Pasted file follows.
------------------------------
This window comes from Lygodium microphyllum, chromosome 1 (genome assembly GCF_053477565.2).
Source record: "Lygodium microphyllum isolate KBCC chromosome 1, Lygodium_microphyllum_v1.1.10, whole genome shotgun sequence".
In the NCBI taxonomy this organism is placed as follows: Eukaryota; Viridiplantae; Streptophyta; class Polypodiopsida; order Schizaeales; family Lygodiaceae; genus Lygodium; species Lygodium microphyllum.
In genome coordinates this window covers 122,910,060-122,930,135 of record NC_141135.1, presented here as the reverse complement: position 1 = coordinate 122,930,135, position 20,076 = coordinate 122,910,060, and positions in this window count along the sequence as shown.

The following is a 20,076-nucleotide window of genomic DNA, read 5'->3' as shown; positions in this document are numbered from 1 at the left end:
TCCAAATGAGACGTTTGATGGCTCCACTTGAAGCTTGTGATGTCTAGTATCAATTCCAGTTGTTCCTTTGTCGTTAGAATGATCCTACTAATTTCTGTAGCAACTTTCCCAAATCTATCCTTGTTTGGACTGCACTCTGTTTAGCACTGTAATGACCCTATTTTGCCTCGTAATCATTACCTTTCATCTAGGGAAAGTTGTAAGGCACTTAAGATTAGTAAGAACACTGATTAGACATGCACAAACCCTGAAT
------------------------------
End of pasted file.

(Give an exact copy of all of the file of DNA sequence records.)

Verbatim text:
This window comes from Lygodium microphyllum, chromosome 1 (genome assembly GCF_053477565.2).
Source record: "Lygodium microphyllum isolate KBCC chromosome 1, Lygodium_microphyllum_v1.1.10, whole genome shotgun sequence".
In the NCBI taxonomy this organism is placed as follows: Eukaryota; Viridiplantae; Streptophyta; class Polypodiopsida; order Schizaeales; family Lygodiaceae; genus Lygodium; species Lygodium microphyllum.
In genome coordinates this window covers 122,910,060-122,930,135 of record NC_141135.1, presented here as the reverse complement: position 1 = coordinate 122,930,135, position 20,076 = coordinate 122,910,060, and positions in this window count along the sequence as shown.

The following is a 20,076-nucleotide window of genomic DNA, read 5'->3' as shown; positions in this document are numbered from 1 at the left end:
TCCAAATGAGACGTTTGATGGCTCCACTTGAAGCTTGTGATGTCTAGTATCAATTCCAGTTGTTCCTTTGTCGTTAGAATGATCCTACTAATTTCTGTAGCAACTTTCCCAAATCTATCCTTGTTTGGACTGCACTCTGTTTAGCACTGTAATGACCCTATTTTGCCTCGTAATCATTACCTTTCATCTAGGGAAAGTTGTAAGGCACTTAAGATTAGTAAGAACACTGATTAGACATGCACAAACCCTGAAT